Praise for All the Honey
All the Honey restores its reader with its chorus of poems, illuminating how even the most devastated can relearn the grace of love and loving, realizing all along that those gifts never departed. Wahtola Trommer weaves for us a journey of listening and song, questions and insights, what is lost and what saves us, silence and river, grief and pause, brokenness and tenderness; those fortunate enough to read this woven book of healing will understand what it is to be honest, afraid, overwhelmed and redeemed. This is Wahtola Trommer’s finest work, to date. It reminds us of the many birds, the river, the fields, the repeated world, the paths where destruction blooms life, the shadow bordering light, the flowers, the places where wings need edges, the repeated joy, the reminder that we are all part dust and part star, but mostly it reminds us of the repeated love the repeated love the repeated love.
— aaron a. abeyta, American Book Award & Colorado Book Award winner
As a bereaved mother and lover of language, I bow at the feet of every poem in this exquisite collection. I find myself resonating with each luminous line, both because Rosemerry puts such precise words to my own ineffable experience and because, through her gaze of wonder, I am able to reclaim the landscape of loss as holy ground.
— Mirabai Starr, author of Caravan of No Despair and Wild Mercy
Rosemerry Wahtola Trommer is what Rumi called “a true human being” — a person in whose presence pain becomes medicine that awakens us to the effervescence of each moment. And, like Rumi and others in the lineage of embodied mystics, she is firmly rooted in the grief, grit and glory of the everyday. Inside each poem, whether it’s an unflinching inquiry into the loss of a beloved son or a raunchy romp with Mr. Clean, we are borne on “grief’s strong wings” into an “astonishing tenderness”. These poems are a communion beyond words and thoughts. They are a touch from one fallible human to another, in the glow of which we find ourselves less alone, more embodied, and exquisitely “attentive / to the syllables of grief, of love” within and around us.
— Kim Rosen, author of Saved by a Poem: The Transformative Power of Words
Reading Rosemerry’s poems is like spending deeply nourishing time with a dear and trusted friend, who knows your innermost feelings and thoughts and shines a gentle light of compassion on them, saying softly, “Welcome, friend, to the human race.” With generosity, authenticity and courage, Rosemerry shares what it means to be alive in this beautiful and broken world: how beauty can arise from deep sorrow, how the miraculous abides in the ordinary, how joy and expansive love surprise us in the midst of grief. Silly scenarios in her kitchen brighten us with laughter, and the natural world generously offers its wisdom and instruction. These poems will companion your soul, break open your heart, and invite you to celebrate being alive.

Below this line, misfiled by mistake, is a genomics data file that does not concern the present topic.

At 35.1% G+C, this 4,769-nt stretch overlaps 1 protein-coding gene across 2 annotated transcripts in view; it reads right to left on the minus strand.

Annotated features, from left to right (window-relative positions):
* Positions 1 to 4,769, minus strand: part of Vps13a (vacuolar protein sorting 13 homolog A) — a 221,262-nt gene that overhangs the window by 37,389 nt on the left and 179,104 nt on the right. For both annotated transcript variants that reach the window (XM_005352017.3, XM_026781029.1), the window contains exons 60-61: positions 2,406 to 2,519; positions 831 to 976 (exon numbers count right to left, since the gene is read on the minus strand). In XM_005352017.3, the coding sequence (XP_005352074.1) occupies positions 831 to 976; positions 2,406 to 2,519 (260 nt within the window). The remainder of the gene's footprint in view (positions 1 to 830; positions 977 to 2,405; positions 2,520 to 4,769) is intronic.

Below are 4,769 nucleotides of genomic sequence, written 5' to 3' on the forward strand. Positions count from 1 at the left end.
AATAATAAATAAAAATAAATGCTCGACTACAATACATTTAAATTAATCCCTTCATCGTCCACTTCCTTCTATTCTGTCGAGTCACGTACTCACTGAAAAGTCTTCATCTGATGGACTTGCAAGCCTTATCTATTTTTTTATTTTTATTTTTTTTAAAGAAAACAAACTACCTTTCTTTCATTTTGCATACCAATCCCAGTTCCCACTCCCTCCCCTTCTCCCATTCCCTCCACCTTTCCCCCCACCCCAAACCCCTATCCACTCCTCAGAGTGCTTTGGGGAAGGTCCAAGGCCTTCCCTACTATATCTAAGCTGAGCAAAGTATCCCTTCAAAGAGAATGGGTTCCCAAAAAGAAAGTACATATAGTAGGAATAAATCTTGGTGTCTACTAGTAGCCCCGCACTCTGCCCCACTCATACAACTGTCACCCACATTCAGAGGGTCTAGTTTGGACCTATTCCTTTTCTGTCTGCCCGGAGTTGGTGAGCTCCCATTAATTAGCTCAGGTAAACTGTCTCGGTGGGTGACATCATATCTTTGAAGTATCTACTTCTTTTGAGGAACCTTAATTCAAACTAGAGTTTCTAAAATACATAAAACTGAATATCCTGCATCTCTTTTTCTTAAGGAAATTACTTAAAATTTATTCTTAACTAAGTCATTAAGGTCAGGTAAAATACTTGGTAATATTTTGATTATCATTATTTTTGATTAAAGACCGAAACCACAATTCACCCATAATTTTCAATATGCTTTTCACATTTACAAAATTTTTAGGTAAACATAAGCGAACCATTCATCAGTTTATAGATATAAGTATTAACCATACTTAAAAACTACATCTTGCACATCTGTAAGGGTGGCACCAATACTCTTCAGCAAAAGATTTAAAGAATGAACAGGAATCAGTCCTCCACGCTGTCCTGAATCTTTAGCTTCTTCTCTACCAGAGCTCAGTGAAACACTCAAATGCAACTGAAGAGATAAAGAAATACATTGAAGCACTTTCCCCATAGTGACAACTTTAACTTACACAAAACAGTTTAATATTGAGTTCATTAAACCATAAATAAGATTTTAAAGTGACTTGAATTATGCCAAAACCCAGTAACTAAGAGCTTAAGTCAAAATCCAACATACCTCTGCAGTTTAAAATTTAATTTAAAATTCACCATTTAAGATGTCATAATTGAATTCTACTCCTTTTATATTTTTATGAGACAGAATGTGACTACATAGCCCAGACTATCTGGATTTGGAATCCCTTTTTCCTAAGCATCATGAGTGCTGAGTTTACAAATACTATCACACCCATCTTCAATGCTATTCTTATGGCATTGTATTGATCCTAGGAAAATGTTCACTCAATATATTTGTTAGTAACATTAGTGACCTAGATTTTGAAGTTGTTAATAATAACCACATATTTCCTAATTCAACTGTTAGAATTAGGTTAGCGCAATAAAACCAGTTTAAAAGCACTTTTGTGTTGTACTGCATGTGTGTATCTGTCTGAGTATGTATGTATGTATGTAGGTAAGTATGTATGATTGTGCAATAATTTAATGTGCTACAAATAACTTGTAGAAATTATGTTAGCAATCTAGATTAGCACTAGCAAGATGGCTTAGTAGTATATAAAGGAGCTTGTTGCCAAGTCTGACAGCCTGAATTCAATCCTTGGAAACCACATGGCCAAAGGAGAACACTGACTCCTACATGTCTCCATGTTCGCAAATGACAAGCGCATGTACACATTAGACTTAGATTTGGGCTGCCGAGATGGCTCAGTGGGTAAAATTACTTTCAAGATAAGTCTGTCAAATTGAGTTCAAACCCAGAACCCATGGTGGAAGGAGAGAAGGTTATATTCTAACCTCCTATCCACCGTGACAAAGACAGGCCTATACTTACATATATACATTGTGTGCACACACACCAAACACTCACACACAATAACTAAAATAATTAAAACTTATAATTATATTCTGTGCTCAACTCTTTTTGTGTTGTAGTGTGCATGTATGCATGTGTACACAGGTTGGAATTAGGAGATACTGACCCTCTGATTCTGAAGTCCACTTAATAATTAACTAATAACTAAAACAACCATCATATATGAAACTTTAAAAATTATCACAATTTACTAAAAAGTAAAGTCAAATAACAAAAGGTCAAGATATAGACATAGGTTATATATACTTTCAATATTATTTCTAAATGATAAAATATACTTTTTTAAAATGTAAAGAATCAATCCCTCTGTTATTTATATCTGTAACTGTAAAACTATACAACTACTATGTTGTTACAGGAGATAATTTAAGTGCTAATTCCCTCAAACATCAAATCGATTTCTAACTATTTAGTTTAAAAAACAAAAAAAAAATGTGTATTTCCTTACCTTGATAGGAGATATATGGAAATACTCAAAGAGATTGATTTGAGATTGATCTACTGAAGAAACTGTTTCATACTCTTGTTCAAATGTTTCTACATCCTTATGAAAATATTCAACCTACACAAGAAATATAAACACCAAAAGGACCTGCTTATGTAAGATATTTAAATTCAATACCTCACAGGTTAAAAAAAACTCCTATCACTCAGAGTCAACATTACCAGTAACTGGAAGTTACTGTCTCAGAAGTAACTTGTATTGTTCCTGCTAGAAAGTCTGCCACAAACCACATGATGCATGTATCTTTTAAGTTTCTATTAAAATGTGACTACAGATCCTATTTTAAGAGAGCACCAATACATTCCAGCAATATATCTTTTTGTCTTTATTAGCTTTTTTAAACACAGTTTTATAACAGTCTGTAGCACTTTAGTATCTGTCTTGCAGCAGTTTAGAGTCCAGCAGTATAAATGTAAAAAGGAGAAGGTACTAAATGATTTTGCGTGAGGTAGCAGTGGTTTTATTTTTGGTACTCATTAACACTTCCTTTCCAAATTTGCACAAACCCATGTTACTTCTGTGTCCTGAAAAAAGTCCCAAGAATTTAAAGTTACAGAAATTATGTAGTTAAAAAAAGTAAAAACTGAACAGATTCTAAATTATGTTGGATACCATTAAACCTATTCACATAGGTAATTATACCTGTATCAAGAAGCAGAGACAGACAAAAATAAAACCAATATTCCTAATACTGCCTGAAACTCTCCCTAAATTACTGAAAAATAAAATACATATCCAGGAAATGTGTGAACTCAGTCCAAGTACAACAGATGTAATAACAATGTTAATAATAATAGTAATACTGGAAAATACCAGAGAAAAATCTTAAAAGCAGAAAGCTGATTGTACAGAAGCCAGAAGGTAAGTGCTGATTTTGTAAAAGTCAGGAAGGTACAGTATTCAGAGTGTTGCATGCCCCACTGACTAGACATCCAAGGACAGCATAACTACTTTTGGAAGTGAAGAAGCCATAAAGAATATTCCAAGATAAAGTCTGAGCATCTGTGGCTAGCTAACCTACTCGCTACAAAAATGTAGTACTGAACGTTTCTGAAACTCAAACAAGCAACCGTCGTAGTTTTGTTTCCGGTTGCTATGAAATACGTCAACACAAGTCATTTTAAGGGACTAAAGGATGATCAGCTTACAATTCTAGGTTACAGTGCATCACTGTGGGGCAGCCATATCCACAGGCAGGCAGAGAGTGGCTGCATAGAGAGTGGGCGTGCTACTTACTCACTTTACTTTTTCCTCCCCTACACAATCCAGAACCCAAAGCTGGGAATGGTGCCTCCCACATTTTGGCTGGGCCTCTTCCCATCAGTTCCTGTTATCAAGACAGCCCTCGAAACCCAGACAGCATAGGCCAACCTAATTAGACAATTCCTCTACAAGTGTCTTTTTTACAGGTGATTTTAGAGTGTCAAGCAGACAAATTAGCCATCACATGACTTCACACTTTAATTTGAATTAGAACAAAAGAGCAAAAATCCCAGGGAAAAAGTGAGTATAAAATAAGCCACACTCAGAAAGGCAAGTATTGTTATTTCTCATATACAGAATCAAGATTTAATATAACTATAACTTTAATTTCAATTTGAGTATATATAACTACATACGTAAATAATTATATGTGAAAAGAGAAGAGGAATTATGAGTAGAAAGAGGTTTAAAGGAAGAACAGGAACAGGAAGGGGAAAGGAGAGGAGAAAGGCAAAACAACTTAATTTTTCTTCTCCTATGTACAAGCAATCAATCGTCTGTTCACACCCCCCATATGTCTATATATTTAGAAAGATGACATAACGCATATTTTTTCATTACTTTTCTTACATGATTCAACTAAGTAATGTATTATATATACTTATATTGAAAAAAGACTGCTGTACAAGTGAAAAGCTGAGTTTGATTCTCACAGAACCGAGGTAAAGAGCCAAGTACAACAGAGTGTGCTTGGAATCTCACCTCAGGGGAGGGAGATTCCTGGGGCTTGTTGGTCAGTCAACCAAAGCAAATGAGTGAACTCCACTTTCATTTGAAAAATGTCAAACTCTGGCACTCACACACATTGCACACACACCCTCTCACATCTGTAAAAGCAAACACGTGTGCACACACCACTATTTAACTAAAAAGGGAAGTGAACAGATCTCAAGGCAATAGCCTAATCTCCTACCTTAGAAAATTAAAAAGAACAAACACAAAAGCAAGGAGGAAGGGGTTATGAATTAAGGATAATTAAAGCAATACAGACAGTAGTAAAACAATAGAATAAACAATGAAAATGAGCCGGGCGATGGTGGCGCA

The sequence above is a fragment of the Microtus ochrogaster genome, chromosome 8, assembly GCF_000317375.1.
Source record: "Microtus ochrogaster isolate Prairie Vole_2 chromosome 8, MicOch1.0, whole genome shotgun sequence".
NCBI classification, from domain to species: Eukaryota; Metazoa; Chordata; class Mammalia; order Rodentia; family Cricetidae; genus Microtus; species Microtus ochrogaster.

— Diane Berke, Founder and Spiritual Director, One Spirit Learning Alliance
Rosemerry Wahtola Trommer bravely and purposefully walks into that terrifying dark room and boldly, gently floods it with warm, inviting, forgiving light. She seems to live in the house of grief that hears and honors song. I love to fling open the doors of that house and do so every day as my inbox is graced daily with the courageous footsteps along her journey through grief. Her path gives me courage for my journey and with every poem, I feel stronger. I feel seen, I feel invited, I feel more human because she dares to be so vulnerable. A living poet whose life, as David Whyte puts it, willingly “slips beneath the still surface on the well of grief,” Ms. Trommer knows intimately that the only cure for grief is grief. So many of these precious daily poems have been collected in her new book, All the Honey. When we collectively admit to each other that grief actually exists and create space for each others’ grief, we are growing community. Rosemerry and her poems are community builders.
She chooses words in a unique way … as if she is reading the poem to a beloved as she is writing it, hearing the words, hearing how they relate to each other, how they sound together, how they grow together. A skilled poet who is able to display all the facets of the jewel of communication seems accessible; in her poetry, in her life, in her heart. As she stands up to grief, the hardest of human tasks, she grapples with it, allowing it to flow over her, welcoming it in the most straightforward and respectful way. And she and her words are graceful and humble, taking from those two words their origins in “gratitude” and “earth.”
— Kate Munger, Founder of the Threshold Choir
All the Honey is an outpouring of love from a poet who understands: the world that breaks our heart is the same world that knits it together. In these pages you’ll taste so many varieties of love—love as surprise, as celebration, as choice, as promise, as practice, as struggle—and yes, as grief. Sit a while. Let these varieties of honey rest on your tongue, reminding you of precious things that you yourself know. Your spirit will thank you (and the bees).
— Phyllis Cole-Dai, Co-Editor, Poetry of Presence: An Anthology of Mindfulness Poems